Straighten: Keep items close to where they will be used.
Shine: Immediately clean and carefully store small appliances and cooking equipment after use.
Standardize: Have a set day for tasks like changing the sheets or vacuuming the upholstery.
Sustain: Reassess your success concerning the above regularly.
Focus on Value
Lean doesn’t just dictate what companies do; it also tells them what not to do. Everything that doesn’t add value to the customer is considered waste and is eliminated. Consider your activities and commitments. Are there things you do out of habit or guilt that don’t enrich your life? Maybe arts and crafts with your kids will be a more valuable use of your time than your usual
Eliminate Work in Progress
Just like in professional settings, it’s a good idea to reduce the amount of work in progress you have at home. It’s critical to avoid having a dozen half-finished tasks. For example, if the dryer buzzer dings, don’t stop the task you’re working on to fold the clothes. Wait until you’ve completed that project, then move on to folding the laundry and putting it away. Again, this streamlines processes and ensures tasks are completed rather than being left half-finished.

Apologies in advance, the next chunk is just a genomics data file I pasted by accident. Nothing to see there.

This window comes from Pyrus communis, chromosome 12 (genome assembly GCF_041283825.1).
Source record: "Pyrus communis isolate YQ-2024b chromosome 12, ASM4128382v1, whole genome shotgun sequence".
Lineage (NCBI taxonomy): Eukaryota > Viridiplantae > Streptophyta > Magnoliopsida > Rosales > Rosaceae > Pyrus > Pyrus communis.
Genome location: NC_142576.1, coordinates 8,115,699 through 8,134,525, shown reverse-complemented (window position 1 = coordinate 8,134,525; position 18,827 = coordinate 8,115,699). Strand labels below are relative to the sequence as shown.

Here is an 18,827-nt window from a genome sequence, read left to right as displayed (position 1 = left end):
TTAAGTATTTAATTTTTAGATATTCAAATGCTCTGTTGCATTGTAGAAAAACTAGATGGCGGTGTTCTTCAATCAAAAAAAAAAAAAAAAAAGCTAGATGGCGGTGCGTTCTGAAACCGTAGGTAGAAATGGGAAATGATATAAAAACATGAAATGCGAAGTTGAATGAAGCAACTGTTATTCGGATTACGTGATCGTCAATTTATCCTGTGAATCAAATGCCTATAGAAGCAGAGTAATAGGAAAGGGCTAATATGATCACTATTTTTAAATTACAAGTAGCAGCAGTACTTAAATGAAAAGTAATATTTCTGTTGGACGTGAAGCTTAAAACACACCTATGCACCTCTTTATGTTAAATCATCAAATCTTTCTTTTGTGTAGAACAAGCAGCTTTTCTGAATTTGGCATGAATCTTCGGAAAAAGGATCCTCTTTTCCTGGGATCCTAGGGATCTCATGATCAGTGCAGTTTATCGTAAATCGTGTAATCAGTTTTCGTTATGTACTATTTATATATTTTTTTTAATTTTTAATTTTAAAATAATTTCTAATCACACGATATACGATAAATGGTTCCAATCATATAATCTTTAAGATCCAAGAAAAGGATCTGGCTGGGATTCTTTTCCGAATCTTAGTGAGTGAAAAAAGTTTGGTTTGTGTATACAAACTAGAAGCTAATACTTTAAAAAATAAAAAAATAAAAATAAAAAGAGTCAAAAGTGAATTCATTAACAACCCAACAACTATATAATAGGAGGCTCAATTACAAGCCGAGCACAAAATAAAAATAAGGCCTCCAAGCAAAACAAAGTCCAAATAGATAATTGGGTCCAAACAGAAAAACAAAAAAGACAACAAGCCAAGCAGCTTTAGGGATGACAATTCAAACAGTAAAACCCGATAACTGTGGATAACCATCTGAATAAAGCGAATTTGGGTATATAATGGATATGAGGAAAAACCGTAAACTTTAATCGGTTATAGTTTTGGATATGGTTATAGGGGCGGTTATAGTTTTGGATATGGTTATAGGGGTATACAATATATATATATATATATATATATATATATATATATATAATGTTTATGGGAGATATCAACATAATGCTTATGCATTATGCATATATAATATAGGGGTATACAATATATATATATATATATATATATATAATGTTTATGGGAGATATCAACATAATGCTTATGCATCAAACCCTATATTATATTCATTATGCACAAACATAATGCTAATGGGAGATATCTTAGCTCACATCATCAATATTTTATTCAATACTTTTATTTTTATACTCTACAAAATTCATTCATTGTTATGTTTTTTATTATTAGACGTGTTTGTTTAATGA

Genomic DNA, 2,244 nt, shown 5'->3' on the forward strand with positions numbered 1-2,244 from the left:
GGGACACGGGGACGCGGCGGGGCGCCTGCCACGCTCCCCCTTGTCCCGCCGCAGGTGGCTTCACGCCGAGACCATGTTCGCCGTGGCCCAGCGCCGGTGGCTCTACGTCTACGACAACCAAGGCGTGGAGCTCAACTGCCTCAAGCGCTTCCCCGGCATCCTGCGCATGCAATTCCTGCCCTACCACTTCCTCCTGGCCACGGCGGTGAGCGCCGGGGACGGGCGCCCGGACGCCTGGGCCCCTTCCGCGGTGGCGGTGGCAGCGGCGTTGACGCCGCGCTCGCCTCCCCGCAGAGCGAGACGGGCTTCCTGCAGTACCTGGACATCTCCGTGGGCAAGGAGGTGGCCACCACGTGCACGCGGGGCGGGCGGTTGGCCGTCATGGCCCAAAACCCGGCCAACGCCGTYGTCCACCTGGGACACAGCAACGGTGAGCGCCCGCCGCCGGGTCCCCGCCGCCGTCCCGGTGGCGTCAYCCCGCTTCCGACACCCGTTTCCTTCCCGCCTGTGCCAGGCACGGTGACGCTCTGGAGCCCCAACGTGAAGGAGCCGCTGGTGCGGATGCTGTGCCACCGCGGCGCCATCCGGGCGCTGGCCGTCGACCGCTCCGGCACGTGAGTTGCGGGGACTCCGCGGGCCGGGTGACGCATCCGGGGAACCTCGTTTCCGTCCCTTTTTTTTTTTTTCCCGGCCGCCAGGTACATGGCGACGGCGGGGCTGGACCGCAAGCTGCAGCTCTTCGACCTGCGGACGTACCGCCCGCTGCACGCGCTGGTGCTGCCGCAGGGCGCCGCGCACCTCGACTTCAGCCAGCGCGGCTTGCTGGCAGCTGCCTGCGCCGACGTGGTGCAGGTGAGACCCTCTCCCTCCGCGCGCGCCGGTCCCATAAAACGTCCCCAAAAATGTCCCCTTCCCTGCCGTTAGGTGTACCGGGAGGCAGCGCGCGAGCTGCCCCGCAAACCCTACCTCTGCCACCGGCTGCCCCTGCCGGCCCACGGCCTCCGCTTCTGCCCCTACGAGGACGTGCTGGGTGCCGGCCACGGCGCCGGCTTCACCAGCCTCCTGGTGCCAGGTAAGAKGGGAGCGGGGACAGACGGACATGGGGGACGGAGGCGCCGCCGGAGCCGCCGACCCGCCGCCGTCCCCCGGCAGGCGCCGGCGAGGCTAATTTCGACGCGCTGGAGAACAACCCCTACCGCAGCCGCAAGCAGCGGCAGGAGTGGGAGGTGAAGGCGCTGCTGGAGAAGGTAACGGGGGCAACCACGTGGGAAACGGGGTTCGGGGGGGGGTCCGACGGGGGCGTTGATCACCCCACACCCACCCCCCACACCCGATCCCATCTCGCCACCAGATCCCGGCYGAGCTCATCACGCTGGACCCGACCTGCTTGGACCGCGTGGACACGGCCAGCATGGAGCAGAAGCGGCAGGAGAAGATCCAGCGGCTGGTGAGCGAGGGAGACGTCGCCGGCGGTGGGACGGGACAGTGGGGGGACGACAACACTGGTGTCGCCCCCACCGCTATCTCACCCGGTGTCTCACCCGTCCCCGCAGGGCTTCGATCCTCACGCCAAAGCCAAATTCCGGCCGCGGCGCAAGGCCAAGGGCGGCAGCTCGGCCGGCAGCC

Lean organizations look for ways to eliminate waste by identifying processes and resources that add value, those that don’t add value but are necessary under current conditions, and those that don’t add value and should be eliminated. Doing this at home can simplify your life and save you time and money. An overcrowded fridge is an example of the waste of inventory. You may let food spoil because you didn’t know it was hiding in the back. The full fridge may be due to making more food than your family can eat, or in Lean terms, overproduction. Once you have an eye toward waste reduction, you’ll likely be surprised by how much you find.
Pick-and-pack is a form of value-added service that is an integral part of supply chain management. Pick and pack fulfillment is the process that occurs after an order is placed from an online store. Picking is using a pick list to find the proper quantities of each product from its respective location in the warehouse. Packing is the placing of the items into the appropriate box, along with packing materials and documentation before the package is labeled and shipped to the eventual destination.